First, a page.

Source: Carlton Reid, BikeBiz.com
Dave Brailsford, British Cycling's performance director yesterday told MPs, peers and bike big-wigs that racing BMX would be joined by freestyle BMX at the London Olympics."It's very strongly rumoured that 'park' BMX, or freestyle, will be introduced before the 2012 Olympics," said Brailsford in front of a select audience at a Westminster reception hosted by the All Party Parliamentary Cycling Group.
To laughs from the audience, he said: "The information I'm getting is I'll be performance director of street BMX so I will have to go and get my hoodie and baggie shorts."
(But which cycle discipline will have to be removed from the Olympics to make way for street BMX? The UCI does not have a good track record on this sort of decision).
There are MP3 audio files of yesterday's reception via iTunes.
Brailsford was at the reception with BMX racer Shanaze Reade. His entertaining talk featured an aborted scheme to make Ed Clancy faster (it was all to do with cinching in Clancy's skinsuit at the collarbone) and he revealed the Beijing Olympics skinsuits have all been shredded for protection from industrial espionage.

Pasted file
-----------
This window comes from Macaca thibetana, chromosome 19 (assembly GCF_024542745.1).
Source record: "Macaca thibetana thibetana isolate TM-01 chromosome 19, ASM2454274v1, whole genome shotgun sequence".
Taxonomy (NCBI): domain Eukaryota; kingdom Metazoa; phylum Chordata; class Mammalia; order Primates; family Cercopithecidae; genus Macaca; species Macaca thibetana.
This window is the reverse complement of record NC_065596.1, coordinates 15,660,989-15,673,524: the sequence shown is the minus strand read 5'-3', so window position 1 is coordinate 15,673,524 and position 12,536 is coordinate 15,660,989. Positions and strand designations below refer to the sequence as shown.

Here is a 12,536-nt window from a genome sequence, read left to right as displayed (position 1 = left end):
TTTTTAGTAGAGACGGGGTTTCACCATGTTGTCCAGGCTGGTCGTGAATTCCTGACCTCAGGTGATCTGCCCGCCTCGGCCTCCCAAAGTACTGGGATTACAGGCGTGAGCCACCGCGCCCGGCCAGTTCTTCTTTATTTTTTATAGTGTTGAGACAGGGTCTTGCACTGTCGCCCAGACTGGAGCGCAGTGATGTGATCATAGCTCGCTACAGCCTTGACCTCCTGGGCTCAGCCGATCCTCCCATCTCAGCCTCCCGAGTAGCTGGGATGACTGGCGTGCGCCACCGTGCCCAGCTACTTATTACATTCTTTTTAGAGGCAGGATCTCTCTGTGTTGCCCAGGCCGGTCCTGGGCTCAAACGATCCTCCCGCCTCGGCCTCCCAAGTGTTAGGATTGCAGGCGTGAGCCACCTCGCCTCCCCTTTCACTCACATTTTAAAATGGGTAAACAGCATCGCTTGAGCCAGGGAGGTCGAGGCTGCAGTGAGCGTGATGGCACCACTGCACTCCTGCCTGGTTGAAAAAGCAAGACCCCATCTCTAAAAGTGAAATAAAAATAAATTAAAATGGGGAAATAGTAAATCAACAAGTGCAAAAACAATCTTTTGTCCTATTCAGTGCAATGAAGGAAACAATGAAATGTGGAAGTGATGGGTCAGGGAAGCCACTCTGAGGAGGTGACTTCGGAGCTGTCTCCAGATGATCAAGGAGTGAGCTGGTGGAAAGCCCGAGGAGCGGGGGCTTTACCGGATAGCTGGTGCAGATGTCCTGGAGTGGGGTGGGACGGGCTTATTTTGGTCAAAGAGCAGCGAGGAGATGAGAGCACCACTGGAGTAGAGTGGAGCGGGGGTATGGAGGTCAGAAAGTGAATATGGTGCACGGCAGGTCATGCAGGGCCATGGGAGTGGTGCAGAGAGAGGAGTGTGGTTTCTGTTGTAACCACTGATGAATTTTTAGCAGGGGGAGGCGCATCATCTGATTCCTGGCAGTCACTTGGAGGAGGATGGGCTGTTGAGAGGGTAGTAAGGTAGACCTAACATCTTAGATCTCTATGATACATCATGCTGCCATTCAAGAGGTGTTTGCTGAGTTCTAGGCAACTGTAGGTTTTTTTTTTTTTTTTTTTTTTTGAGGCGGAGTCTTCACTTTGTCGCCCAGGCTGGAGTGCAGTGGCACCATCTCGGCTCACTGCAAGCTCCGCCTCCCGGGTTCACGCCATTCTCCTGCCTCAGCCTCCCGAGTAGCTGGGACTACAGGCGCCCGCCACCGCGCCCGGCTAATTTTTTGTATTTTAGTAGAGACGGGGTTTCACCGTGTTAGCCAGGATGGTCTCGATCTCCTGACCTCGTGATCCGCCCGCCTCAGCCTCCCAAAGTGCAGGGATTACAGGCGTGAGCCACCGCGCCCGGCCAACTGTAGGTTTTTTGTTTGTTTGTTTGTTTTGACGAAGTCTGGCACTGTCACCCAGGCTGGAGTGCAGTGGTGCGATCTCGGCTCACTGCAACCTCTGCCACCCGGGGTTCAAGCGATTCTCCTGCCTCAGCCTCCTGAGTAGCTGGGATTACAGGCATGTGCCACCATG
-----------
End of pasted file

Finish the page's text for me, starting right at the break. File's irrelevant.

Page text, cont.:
The suits were made in cloak and dagger fashion, with the fabric sourcer and the hand-sewer unaware of each other's indentities.
Brailsford also called for Britain's golden successes in the Beijing velodrome to lead to increased participation in cycling before the London Olympics in 2012.
"What British Cycling is trying to do now is to take the same focus and drive as for the Olympic Games, and apply it to the participation drive," he said.
Wearing jeans and a British Cycling shirt emblazoned with the Sky TV logo on the collar and arms, he praised the reach of the broadcaster, saying the commercial link-up between Sky and British Cycling was invaluable, especially at targetting children.
"We are aligned to increase participation through international success," said Brailsford. "It makes no sense my standing here as cycling performance director unless we connect back."
The reception in the House of Commons also heard from Kulveer Ranger, Boris Johnson's transport chief, and David Brown, managing director for Surface Transport at Transport for London. They stressed the importance of having a cycling mayor and that they were charged with massively increasing cycling in London before 2012.
The goal is to one in 10 commuters to travel by bike in London. Brown said that the velib-style bike hire scheme was currently accepting tenders for the running of the scheme, with 20+ companies putting in bids.